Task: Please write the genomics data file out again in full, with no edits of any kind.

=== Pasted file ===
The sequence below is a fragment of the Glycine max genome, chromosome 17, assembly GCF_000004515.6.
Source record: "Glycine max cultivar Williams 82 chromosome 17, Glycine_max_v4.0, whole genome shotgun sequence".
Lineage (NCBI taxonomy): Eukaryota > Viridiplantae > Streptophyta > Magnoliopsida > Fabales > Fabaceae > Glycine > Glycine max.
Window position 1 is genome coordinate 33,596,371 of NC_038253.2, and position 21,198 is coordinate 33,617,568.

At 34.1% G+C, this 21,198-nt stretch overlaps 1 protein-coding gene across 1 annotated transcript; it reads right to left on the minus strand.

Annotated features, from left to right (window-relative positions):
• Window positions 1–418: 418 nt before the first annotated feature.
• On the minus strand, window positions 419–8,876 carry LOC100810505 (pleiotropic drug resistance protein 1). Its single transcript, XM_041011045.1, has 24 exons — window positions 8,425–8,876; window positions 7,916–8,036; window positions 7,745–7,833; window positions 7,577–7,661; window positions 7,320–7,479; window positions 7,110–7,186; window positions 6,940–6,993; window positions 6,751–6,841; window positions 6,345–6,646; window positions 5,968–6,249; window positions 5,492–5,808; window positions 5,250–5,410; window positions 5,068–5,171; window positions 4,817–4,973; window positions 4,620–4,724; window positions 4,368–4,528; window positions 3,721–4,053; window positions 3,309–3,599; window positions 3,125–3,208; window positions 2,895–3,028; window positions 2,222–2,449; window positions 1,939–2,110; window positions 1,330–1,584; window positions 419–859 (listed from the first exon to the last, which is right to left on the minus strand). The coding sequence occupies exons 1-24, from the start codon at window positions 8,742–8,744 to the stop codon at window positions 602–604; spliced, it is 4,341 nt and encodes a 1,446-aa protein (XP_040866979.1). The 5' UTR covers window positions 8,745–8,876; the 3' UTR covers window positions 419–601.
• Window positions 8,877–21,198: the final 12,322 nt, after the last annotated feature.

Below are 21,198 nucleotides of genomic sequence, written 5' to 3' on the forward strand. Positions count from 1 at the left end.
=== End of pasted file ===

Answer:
The sequence below is a fragment of the Glycine max genome, chromosome 17, assembly GCF_000004515.6.
Source record: "Glycine max cultivar Williams 82 chromosome 17, Glycine_max_v4.0, whole genome shotgun sequence".
Lineage (NCBI taxonomy): Eukaryota > Viridiplantae > Streptophyta > Magnoliopsida > Fabales > Fabaceae > Glycine > Glycine max.
Window position 1 is genome coordinate 33,596,371 of NC_038253.2, and position 21,198 is coordinate 33,617,568.

At 34.1% G+C, this 21,198-nt stretch overlaps 1 protein-coding gene across 1 annotated transcript; it reads right to left on the minus strand.

Annotated features, from left to right (window-relative positions):
• Window positions 1–418: 418 nt before the first annotated feature.
• On the minus strand, window positions 419–8,876 carry LOC100810505 (pleiotropic drug resistance protein 1). Its single transcript, XM_041011045.1, has 24 exons — window positions 8,425–8,876; window positions 7,916–8,036; window positions 7,745–7,833; window positions 7,577–7,661; window positions 7,320–7,479; window positions 7,110–7,186; window positions 6,940–6,993; window positions 6,751–6,841; window positions 6,345–6,646; window positions 5,968–6,249; window positions 5,492–5,808; window positions 5,250–5,410; window positions 5,068–5,171; window positions 4,817–4,973; window positions 4,620–4,724; window positions 4,368–4,528; window positions 3,721–4,053; window positions 3,309–3,599; window positions 3,125–3,208; window positions 2,895–3,028; window positions 2,222–2,449; window positions 1,939–2,110; window positions 1,330–1,584; window positions 419–859 (listed from the first exon to the last, which is right to left on the minus strand). The coding sequence occupies exons 1-24, from the start codon at window positions 8,742–8,744 to the stop codon at window positions 602–604; spliced, it is 4,341 nt and encodes a 1,446-aa protein (XP_040866979.1). The 5' UTR covers window positions 8,745–8,876; the 3' UTR covers window positions 419–601.
• Window positions 8,877–21,198: the final 12,322 nt, after the last annotated feature.

Below are 21,198 nucleotides of genomic sequence, written 5' to 3' on the forward strand. Positions count from 1 at the left end.